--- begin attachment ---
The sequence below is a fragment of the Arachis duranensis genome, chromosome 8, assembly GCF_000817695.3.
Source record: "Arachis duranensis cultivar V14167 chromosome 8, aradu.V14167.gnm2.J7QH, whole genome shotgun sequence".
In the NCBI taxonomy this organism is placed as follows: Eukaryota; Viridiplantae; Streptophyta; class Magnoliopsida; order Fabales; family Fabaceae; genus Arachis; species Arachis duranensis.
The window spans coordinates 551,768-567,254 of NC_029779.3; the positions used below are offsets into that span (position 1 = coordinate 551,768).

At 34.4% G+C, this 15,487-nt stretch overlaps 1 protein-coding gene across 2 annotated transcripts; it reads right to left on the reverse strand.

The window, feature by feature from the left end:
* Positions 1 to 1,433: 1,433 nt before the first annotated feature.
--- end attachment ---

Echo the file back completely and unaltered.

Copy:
The sequence below is a fragment of the Arachis duranensis genome, chromosome 8, assembly GCF_000817695.3.
Source record: "Arachis duranensis cultivar V14167 chromosome 8, aradu.V14167.gnm2.J7QH, whole genome shotgun sequence".
In the NCBI taxonomy this organism is placed as follows: Eukaryota; Viridiplantae; Streptophyta; class Magnoliopsida; order Fabales; family Fabaceae; genus Arachis; species Arachis duranensis.
The window spans coordinates 551,768-567,254 of NC_029779.3; the positions used below are offsets into that span (position 1 = coordinate 551,768).

At 34.4% G+C, this 15,487-nt stretch overlaps 1 protein-coding gene across 2 annotated transcripts; it reads right to left on the reverse strand.

The window, feature by feature from the left end:
* Positions 1 to 1,433: 1,433 nt before the first annotated feature.